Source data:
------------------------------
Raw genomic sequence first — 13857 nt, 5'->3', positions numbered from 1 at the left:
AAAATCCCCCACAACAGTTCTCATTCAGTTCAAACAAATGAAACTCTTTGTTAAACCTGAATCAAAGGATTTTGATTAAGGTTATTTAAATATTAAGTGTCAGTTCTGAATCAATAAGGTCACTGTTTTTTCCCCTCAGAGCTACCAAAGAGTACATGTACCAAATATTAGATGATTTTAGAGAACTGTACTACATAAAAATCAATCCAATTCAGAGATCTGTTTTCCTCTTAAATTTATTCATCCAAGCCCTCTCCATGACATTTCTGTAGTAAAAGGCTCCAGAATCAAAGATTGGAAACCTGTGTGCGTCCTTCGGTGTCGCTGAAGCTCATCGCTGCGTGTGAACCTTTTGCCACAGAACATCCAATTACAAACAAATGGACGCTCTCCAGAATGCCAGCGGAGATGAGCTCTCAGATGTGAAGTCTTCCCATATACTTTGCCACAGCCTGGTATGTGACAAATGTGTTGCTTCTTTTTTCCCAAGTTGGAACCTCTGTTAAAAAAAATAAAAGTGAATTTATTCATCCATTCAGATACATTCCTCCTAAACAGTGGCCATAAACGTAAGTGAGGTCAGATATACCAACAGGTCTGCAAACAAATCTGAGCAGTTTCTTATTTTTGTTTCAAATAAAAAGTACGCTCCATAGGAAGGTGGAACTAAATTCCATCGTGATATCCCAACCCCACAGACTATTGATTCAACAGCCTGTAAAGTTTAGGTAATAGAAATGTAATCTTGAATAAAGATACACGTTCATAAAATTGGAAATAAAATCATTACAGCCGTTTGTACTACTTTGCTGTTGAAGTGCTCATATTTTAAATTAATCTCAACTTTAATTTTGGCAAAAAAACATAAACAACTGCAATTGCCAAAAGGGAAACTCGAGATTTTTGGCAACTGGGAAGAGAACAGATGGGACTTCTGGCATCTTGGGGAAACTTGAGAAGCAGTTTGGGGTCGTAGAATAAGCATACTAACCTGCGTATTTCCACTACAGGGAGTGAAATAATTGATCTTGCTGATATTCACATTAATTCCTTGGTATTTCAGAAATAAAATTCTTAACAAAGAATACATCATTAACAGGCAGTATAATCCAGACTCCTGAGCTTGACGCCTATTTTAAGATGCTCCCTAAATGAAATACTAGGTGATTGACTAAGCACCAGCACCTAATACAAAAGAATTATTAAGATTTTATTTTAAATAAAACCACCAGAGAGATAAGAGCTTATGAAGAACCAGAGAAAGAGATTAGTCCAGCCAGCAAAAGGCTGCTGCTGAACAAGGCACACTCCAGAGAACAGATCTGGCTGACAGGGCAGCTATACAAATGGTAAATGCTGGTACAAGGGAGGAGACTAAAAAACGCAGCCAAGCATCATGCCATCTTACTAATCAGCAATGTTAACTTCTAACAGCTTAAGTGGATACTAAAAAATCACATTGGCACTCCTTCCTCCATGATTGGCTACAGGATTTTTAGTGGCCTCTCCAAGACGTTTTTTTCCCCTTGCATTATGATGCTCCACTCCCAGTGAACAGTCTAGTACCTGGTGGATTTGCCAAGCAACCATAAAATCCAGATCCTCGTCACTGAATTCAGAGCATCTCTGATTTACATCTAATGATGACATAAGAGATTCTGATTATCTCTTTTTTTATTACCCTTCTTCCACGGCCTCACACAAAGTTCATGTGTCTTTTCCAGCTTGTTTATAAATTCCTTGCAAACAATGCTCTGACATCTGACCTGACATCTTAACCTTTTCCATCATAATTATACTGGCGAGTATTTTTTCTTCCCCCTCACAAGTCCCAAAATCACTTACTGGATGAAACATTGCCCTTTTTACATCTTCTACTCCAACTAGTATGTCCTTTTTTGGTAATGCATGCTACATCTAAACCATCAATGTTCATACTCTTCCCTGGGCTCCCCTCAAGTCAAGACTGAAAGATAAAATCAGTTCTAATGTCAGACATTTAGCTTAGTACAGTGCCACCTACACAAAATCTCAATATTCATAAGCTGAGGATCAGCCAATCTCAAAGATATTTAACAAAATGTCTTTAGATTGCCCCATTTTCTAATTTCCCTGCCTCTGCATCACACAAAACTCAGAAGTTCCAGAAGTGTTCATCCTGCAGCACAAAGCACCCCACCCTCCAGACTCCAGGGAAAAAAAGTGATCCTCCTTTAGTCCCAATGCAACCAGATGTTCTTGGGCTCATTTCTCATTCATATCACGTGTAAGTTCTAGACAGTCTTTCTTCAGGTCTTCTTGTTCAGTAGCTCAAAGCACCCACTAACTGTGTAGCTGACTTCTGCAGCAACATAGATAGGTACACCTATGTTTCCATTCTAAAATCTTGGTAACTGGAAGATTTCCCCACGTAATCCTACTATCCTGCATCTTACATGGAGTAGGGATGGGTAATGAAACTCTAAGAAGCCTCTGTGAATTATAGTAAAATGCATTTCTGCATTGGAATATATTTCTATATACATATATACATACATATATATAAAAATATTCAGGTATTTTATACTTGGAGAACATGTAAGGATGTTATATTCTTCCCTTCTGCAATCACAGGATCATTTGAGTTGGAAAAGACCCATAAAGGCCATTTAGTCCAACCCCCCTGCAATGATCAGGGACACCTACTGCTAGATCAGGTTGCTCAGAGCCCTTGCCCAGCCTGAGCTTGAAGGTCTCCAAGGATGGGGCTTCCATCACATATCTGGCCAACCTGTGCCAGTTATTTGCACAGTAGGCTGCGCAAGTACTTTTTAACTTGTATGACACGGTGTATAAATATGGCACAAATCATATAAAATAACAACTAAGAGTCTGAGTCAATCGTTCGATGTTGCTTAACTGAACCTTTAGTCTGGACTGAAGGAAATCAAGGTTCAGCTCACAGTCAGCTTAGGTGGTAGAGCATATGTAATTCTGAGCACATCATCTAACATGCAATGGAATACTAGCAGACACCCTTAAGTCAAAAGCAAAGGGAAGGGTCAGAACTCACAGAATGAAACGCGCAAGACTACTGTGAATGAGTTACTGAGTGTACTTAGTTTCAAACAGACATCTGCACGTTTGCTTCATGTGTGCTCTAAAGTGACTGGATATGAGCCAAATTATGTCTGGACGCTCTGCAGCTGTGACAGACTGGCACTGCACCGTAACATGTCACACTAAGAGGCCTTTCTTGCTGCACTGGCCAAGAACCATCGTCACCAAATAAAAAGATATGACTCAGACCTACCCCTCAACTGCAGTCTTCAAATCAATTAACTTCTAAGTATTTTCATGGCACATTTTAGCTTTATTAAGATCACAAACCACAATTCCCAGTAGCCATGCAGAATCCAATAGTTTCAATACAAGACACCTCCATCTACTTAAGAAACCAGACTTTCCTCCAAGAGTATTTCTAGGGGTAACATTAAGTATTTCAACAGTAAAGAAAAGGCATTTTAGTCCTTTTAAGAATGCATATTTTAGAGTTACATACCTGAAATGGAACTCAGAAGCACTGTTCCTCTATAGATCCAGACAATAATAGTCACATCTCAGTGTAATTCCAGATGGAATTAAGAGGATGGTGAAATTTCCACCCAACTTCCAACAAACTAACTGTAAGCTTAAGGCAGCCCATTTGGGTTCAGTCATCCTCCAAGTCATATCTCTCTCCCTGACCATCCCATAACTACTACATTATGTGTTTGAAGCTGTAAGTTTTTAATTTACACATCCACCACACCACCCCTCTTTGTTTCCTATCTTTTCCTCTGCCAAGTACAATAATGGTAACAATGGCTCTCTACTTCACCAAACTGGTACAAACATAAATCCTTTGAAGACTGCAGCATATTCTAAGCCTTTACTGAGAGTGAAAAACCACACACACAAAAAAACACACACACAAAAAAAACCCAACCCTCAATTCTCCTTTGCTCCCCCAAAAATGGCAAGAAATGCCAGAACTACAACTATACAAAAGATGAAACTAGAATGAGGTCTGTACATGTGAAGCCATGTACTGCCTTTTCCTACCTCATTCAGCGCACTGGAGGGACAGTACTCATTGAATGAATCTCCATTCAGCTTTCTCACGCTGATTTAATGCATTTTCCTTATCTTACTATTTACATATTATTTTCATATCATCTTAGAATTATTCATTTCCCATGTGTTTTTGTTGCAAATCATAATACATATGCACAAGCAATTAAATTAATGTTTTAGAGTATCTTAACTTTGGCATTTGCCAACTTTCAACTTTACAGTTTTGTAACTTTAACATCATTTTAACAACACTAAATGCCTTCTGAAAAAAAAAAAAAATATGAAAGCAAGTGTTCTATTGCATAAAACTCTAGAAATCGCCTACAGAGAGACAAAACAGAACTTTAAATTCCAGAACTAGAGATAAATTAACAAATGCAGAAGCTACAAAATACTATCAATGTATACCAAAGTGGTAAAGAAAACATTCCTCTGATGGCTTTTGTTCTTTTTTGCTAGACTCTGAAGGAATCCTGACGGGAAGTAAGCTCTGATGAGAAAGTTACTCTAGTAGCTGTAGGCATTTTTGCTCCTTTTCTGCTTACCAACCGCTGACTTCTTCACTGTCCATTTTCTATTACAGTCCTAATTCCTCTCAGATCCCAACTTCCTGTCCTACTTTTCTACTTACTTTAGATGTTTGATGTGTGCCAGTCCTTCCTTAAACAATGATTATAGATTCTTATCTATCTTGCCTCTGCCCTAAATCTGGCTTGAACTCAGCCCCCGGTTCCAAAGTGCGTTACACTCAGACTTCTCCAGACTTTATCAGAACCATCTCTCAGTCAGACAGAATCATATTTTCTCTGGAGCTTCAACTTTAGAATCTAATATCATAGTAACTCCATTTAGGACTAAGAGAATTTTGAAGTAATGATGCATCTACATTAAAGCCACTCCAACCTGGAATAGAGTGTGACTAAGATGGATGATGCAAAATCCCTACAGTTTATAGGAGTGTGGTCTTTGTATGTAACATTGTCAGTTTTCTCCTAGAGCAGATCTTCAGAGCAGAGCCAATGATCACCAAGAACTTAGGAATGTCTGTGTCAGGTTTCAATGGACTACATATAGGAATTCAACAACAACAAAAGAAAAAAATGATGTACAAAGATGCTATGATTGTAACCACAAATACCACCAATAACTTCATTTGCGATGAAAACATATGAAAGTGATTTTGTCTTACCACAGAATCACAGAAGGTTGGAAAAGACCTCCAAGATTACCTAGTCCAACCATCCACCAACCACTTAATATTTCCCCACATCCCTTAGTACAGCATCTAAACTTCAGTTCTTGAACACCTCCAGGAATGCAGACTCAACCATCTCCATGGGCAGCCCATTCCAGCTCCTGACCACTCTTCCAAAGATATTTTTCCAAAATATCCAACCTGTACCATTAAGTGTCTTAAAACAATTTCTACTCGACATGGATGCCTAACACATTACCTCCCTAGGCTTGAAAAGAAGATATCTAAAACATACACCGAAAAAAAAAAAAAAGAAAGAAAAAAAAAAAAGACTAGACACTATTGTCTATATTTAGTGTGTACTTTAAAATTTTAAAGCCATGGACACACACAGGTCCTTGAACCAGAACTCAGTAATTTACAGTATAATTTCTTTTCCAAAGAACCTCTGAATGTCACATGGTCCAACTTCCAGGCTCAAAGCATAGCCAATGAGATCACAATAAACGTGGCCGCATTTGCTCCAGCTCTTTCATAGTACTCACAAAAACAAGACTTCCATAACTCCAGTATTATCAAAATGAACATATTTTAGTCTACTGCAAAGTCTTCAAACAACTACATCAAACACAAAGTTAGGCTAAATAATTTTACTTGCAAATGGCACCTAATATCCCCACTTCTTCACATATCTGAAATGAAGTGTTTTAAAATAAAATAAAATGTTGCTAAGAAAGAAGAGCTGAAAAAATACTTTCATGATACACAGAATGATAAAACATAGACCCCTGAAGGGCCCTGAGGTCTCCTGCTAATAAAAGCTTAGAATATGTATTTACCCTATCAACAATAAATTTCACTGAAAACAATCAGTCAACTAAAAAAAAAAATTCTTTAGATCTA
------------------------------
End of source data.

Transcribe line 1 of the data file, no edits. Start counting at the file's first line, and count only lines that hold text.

Raw genomic sequence first — 13857 nt, 5'->3', positions numbered from 1 at the left: